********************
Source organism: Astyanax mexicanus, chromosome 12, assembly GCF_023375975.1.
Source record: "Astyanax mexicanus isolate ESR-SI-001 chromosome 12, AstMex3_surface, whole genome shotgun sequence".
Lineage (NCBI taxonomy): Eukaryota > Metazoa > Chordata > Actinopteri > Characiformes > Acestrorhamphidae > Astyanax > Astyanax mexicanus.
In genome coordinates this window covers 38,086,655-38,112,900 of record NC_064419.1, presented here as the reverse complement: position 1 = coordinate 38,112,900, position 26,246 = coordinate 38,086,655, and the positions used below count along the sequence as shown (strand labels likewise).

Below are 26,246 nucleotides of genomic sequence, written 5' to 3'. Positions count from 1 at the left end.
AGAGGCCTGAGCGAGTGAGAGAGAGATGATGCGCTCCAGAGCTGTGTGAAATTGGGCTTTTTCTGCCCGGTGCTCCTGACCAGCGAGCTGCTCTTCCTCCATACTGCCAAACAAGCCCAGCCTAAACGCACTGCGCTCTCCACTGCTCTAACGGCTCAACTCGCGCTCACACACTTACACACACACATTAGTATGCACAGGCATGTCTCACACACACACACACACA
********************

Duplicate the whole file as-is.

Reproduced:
Source organism: Astyanax mexicanus, chromosome 12, assembly GCF_023375975.1.
Source record: "Astyanax mexicanus isolate ESR-SI-001 chromosome 12, AstMex3_surface, whole genome shotgun sequence".
Lineage (NCBI taxonomy): Eukaryota > Metazoa > Chordata > Actinopteri > Characiformes > Acestrorhamphidae > Astyanax > Astyanax mexicanus.
In genome coordinates this window covers 38,086,655-38,112,900 of record NC_064419.1, presented here as the reverse complement: position 1 = coordinate 38,112,900, position 26,246 = coordinate 38,086,655, and the positions used below count along the sequence as shown (strand labels likewise).

Below are 26,246 nucleotides of genomic sequence, written 5' to 3'. Positions count from 1 at the left end.
AGAGGCCTGAGCGAGTGAGAGAGAGATGATGCGCTCCAGAGCTGTGTGAAATTGGGCTTTTTCTGCCCGGTGCTCCTGACCAGCGAGCTGCTCTTCCTCCATACTGCCAAACAAGCCCAGCCTAAACGCACTGCGCTCTCCACTGCTCTAACGGCTCAACTCGCGCTCACACACTTACACACACACATTAGTATGCACAGGCATGTCTCACACACACACACACACA